A saint does not have to die young in order to be a role model for children and adolescents of course, and many of the most popular saints lived well into adulthood. Yet there is something appealing in a child saint, having the wisdom and intrepidity (because this is indeed what it takes) to discover God’s love early in life, and “leaving all to follow Him”.
Youth is no barrier to holiness, and mere children can become saints. The call to holiness begins at Baptism; we do not have to wait for old age and grey hair to serve God. Youthful saints tell us something about sanctity, and their example is especially luminous as they dedicate their young lives to God. Youngsters need flesh and blood heroes to admire, whose courage, determination and great love of God and his Church, have been their incentive to overcome temptation and difficulties. The example of the saints counters that of the straw idols that are all too often the only ones they are offered nowadays.
Parents need to tell their children stories of the saints and bedtime is usually the best moment. (It isn’t always easy when we have the TV, video games, play stations etc., as rivals!) As well as exciting adventure stories, fairy tales, and well-known children’s novels all children love, the true life stories of the great saints and martyrs of the Church awaken their interest and fascination.
There are so many to choose from in the calendar of saints. I have chosen just three examples:
One of my favourites when I was a child was St. Dominic Savio (1842 – 1857) who died one month before his fifteenth birthday. Dominic was born into a poor, devoutly Catholic family. When he made his first Holy Communion, at the age of seven, he wrote down the following as his plan of life: “I will go to Confession very often and go to Communion as often as my confessor gives me permission. I will celebrate Sundays and feast days as holy days. Jesus and Mary will be my friends. Death rather than sin.” Dominic kept faithfully to this plan, strengthened by the sacraments and his devotion to Mary, and accepted hardships gladly. God blessed him with special gifts.
When he was 12, he visited Don Bosco and entered the Oratory school in Turin. There, he started the tread of holiness, no doubt greatly assisted under the wise guidance of St. John Bosco. He prayed and studied with great seriousness and he was constant in fulfilling his duties well. His kindness and cheerfulness made him a friend of all his companions helping them in every way, teaching the younger ones their Catechism, tending the sick, sorting out quarrels, etc.. To help everyone save his soul, he started the Sodality of the Immaculate Conception. St. John Bosco would afterwards refer to this period of Dominic and his companions at the Oratory as the “golden years.”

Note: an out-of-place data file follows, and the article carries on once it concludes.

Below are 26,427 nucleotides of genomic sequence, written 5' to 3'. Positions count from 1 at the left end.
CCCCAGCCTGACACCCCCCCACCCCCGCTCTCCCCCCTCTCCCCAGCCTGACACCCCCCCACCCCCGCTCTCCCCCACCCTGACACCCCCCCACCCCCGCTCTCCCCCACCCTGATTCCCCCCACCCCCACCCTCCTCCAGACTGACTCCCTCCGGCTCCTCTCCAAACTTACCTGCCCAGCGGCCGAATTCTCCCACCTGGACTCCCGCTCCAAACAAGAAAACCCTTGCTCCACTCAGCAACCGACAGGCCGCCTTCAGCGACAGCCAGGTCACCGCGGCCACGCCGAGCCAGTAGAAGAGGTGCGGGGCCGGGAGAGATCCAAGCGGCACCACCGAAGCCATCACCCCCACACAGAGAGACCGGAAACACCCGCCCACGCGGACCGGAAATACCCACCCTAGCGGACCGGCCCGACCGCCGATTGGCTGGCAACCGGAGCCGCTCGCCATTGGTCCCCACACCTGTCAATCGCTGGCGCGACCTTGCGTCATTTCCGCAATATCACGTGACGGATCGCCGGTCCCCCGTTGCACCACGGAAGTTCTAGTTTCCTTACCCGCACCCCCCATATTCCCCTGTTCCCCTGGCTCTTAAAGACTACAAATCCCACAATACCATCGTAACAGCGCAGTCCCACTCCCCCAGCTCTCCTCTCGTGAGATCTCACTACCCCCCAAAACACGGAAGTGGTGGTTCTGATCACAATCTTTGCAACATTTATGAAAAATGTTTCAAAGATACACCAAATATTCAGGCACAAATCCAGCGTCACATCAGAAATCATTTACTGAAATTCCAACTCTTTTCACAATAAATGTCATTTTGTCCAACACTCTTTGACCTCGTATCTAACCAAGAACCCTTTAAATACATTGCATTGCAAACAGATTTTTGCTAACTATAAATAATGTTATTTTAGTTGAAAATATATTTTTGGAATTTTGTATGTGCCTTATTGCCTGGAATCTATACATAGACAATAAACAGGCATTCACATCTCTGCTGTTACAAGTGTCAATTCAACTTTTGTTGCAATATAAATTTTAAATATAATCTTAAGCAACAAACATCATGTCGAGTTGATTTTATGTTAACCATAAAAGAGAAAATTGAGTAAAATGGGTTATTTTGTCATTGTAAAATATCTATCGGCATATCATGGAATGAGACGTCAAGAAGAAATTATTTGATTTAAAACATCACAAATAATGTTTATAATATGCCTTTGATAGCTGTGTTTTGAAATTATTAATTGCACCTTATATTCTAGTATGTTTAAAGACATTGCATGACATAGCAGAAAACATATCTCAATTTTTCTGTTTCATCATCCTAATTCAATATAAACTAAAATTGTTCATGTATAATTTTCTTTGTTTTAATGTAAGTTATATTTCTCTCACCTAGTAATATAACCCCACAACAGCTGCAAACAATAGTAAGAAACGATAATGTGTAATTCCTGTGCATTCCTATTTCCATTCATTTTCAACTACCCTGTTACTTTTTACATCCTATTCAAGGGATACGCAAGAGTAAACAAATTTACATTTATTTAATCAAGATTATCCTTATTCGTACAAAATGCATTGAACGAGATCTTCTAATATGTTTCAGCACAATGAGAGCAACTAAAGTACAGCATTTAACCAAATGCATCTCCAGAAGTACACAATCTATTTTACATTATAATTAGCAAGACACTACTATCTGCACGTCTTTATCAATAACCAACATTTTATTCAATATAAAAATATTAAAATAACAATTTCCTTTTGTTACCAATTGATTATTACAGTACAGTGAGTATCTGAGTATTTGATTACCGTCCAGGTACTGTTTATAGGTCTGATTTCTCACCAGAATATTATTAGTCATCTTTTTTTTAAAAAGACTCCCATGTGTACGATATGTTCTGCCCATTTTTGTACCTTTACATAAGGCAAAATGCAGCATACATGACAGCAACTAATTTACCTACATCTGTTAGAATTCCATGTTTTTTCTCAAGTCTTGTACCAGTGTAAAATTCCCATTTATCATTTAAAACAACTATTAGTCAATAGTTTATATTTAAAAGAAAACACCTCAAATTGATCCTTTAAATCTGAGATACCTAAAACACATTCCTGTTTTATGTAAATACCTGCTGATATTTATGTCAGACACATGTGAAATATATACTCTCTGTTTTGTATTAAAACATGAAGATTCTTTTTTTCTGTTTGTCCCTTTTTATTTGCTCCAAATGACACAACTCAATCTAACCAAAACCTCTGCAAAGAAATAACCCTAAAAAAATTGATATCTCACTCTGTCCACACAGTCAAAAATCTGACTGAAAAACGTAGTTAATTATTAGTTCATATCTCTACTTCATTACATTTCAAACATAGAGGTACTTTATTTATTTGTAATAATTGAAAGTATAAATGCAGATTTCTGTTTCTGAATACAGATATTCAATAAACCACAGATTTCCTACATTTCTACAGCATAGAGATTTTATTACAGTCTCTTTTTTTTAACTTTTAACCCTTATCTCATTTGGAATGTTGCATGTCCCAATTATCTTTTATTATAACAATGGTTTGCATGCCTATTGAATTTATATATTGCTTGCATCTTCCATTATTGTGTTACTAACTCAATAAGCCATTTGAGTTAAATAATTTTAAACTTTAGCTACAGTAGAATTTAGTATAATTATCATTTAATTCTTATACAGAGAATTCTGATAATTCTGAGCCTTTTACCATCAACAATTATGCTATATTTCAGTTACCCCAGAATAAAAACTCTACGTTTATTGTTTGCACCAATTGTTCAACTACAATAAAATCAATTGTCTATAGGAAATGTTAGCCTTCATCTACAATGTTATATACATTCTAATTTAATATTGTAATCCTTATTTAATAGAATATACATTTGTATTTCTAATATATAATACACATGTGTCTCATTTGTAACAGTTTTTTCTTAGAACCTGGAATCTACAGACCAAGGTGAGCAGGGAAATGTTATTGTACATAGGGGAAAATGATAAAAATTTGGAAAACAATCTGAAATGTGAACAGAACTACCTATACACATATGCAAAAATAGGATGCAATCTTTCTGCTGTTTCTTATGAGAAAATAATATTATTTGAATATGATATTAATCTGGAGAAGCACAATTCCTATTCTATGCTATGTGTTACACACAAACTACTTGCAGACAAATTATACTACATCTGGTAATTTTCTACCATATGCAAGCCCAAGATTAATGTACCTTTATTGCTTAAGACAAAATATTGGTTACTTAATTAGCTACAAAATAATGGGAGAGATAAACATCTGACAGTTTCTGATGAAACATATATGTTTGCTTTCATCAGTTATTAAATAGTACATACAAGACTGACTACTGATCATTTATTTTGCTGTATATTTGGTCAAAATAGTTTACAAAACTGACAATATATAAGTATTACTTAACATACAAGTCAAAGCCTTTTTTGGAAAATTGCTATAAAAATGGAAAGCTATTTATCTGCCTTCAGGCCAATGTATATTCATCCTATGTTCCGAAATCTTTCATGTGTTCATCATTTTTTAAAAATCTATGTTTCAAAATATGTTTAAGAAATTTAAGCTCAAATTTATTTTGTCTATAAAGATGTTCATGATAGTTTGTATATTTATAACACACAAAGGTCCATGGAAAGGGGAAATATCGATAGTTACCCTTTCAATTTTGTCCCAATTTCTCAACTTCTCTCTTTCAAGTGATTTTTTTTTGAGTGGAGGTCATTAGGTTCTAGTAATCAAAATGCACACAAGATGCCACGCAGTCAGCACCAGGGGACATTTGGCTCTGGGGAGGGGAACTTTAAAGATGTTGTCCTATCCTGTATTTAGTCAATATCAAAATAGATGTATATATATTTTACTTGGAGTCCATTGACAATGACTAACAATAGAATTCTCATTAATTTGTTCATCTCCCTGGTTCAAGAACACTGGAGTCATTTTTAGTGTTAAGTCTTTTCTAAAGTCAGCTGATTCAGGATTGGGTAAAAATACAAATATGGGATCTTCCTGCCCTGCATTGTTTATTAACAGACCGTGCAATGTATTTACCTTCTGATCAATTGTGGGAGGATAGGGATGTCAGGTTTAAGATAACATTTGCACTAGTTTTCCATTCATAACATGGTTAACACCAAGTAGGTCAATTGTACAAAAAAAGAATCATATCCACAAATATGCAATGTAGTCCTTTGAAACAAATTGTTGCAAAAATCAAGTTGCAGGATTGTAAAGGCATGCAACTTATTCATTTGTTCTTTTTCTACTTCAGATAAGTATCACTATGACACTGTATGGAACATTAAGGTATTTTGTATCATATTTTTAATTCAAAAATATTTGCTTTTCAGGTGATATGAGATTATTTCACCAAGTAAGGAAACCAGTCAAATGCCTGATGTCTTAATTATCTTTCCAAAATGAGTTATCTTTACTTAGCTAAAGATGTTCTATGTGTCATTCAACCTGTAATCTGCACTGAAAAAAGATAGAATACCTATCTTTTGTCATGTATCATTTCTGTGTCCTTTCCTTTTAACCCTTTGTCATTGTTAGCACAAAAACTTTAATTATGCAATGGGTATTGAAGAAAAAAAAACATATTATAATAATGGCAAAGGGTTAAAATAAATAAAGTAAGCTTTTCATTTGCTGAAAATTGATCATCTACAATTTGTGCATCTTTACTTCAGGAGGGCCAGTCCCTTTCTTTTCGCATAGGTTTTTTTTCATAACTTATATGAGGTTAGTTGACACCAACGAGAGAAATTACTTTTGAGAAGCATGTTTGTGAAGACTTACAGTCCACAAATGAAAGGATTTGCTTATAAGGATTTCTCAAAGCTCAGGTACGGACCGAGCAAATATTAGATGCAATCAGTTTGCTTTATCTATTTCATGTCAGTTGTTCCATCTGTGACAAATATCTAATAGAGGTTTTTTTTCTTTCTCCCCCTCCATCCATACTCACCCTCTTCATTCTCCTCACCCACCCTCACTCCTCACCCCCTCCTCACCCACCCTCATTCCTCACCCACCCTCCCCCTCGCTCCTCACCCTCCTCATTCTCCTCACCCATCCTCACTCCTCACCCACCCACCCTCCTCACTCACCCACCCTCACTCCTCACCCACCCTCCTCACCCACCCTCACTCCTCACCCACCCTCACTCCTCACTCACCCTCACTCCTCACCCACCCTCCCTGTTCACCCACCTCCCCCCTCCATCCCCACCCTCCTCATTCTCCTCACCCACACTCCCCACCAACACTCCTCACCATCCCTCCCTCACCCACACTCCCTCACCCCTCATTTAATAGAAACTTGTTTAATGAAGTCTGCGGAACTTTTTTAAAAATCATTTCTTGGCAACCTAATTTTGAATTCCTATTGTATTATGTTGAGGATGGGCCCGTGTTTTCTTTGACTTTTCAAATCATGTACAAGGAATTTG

At Dominic Savio’s canonization Pope Pius XII described him as “small in size, but a towering giant in spirit.”
What Catholic child does not feel compassion and fascination for the little asthmatic girl, St. Bernadette (1844 – 1879), who was visited by Our Blessed Lady in the grotto of Lourdes? Her family’s appalling poverty, her suffering and the many obstacles she encountered as she set about to do Our Lady’s bidding, show what a truly valiant spirit she possessed. But Bernadette was a very humble and unpretentious person. She once said, “The Holy Virgin only chose me because I was the most ignorant. If she could have found someone else more ignorant, she would have chosen her.” Once, when she had to stand before the police to explain her revelations, she impressed her interrogators with her naturalness. But before her parents, the parish priest, and her religious superior, she was a model of respect and obedience.
Here you have the spirit of a true Catholic, of a true saint. She never gave importance to the world’s values, she didn’t care about what other people were thinking about her, be it good or bad. If someone gives importance to the applause of the world, he ends by losing his liberty and relying on the applause to go ahead. To be able to enjoy complete serenity, one has to be independent of the opinion of the world. St. Bernadette Soubirous was one who did not care about that. She used to do what her duty was according to Holy Mother Church.
St. Bernadette’s tale, and that of the little shepherds of Fatima, also encourages children to grow in a deeper understanding and love of the holy Rosary.
Then there is the true heroism of St. Tarcisius of the Holy Eucharist, a twelve year old acolyte, who lived during one of the periods of fierce Roman persecutions. In spite of the danger, Tarcisius would carry the Sacred Host from a secret meeting place in the catacombs to imprisoned, condemned Christians in the Roman dungeons.
One day, whilst on one of these missions, Tarcisius was confronted by a crowd of boys who demanded he hand over the bundle he was carrying. Well aware that he was holding the true body of Christ, Tarcisius refused to do so. Enraged, the boys beat and punched him to death.
At his tender age, Tarcisius had true faith in the Real Presence, and gave his life rather than allow the Sacred Host to be sacrileged.
Update: Little Nellie of Holy God and Blessed Jose Luis Sanchez del Rio are two more child saints who should not be forgotten as role models for children for their amazing courage, faith and love of God.